Imaging of perianal inflammatory diseases


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Imaging of perianal inflammatory diseases

  1. 1. M.Tonolini and G. Maconi (eds.), Imaging of Perianal Inflammatory Diseases,DOI: 10.1007/978-88-470-2847-0_1, © Springer-Verlag Italia 20133Perineum: Surgical Anatomyand PhysiologyAndrea Bondurri, Piergiorgio Danelli and Matteo Marone1A. Bondurri ( )General Surgery 1, Luigi Sacco University HospitalMilan, Italye-mail: bondurri.andrea@hsacco.it1.1 IntroductionThe perineum (Fig. 1.1) is defined as the inferior outlet of the pelvis. It is adiamond-shaped area with its major axis between the pubis and the tip of thecoccyx and its minor axis along the ischial tuberosity. The perineum is com-monly divided into two anatomic triangles: the anterior urogenital triangle andthe posterior anal triangle. The deep borders of the perineum are composed ofthe pubic arch, the arcuate ligament of the pubis, and, on either side, the infe-rior portions of the pubis and ischium.The muscle layer comprising the pelvic diaphragm creates the “roof” of theperineum. It is composed of the levator ani and coccygeal muscles and it sep-arates the pelvic cavity from the perineal region. The levator ani consists ofthree muscles: the pubococcygeus, puborectalis, and iliococcygeus. The pub-ococcygeus is the primary muscle; it runs backward from the pubis toward thecoccyx, with some of its fibers inserted into the urethra, prostate, and vagina.The puborectalis runs from the pubis to the rectum, forming a muscular ringhardly separable from the external anal sphincter. The iliococcygeus, whichmakes up the posterior part of the levator ani, is often poorly developed. Thecoccygeal muscle, situated behind the levator ani, is frequently more tendi-nous than muscular. It extends from the ischial spine to the lateral margin ofthe sacrum and coccyx.The base of the perineum is composed of the skin, which is tough and mobilenear the intergluteal line and less mobile near the anal orifice, and the subcuta-neous tissue, which is less represented close to the anal orifice [1].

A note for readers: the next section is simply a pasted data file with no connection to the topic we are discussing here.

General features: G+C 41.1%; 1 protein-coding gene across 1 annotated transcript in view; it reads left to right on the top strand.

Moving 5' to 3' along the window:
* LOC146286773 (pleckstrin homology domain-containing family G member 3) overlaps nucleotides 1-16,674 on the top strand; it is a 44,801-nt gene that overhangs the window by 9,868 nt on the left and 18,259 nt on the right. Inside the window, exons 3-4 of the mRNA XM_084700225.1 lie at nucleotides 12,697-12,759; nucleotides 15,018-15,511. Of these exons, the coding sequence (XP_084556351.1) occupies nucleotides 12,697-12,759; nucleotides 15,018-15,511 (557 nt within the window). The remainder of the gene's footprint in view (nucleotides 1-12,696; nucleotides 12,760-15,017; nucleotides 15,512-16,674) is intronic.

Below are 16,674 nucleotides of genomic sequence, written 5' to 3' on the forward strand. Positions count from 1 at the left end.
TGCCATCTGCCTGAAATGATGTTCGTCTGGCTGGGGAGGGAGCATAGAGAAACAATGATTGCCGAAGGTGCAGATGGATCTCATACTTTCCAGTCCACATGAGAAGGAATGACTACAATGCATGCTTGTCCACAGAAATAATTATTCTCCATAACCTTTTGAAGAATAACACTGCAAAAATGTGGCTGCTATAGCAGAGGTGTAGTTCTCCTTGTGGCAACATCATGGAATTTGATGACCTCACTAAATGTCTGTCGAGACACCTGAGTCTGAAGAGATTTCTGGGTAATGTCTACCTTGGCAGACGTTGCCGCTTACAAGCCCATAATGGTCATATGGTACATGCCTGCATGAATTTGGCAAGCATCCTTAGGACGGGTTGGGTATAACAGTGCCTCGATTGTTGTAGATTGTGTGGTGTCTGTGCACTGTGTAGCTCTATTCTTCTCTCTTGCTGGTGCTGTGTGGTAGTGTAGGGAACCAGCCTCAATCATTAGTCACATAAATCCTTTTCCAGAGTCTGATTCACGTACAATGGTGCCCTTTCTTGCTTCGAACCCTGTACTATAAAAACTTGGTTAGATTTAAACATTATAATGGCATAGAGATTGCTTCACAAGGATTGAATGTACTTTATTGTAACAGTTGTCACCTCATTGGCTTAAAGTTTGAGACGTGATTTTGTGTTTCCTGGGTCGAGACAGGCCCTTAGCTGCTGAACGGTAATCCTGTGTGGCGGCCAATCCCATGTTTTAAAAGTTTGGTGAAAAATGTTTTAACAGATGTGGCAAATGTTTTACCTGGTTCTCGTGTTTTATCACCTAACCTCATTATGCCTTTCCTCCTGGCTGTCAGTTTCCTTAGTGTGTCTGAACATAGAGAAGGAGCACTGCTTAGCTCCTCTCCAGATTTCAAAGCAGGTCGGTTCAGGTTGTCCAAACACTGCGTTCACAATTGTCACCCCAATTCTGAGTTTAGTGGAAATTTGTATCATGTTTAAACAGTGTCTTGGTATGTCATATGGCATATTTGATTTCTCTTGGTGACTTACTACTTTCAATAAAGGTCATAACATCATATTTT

2. 2. Dissecting the skin layer reveals the external anal sphincter and between itand the lateral border of the perineum the ischioanal fossa. This fossa has aprismatic shape, with its base directed towards the surface of the perineum andits apex meeting the obturator and anal fasciae. The lateral border is composedof the obturator internus muscle and its fascia. The pudendal vessels andnerves are located in a splitting of this latter fascia. The medial border isformed by the levator ani and the external anal sphincter. The ischioanal fossahas two extensions, an anterior one between the levator ani and perineal fas-cia, and a posterior one, between the levator ani and gluteus major [3].1.2 The Urogenital TriangleThe musculotendinous layer of the urogenital triangle closes the anterior partof the pelvis. In males, it is crossed by the urethra and bulbo-urethral glands,and in females by the urethra, vagina, and vestibular glands. It is composed ofseveral different layers: the deep transverse perineal muscle, between thebones of the ischium; the urethral sphincter surrounding the urethra; theischiocavernosus muscle, extending from the inner surface of the ischialtuberosity to the pubic bones; and a bulbospongiosus muscle arising from thecentral tendinous point of the perineum. In males, it encircles the urethra andin females it covers the vestibular bulb and envelops the vagina [1].4 A.Bondurri et al.Fig.1.1 The perineum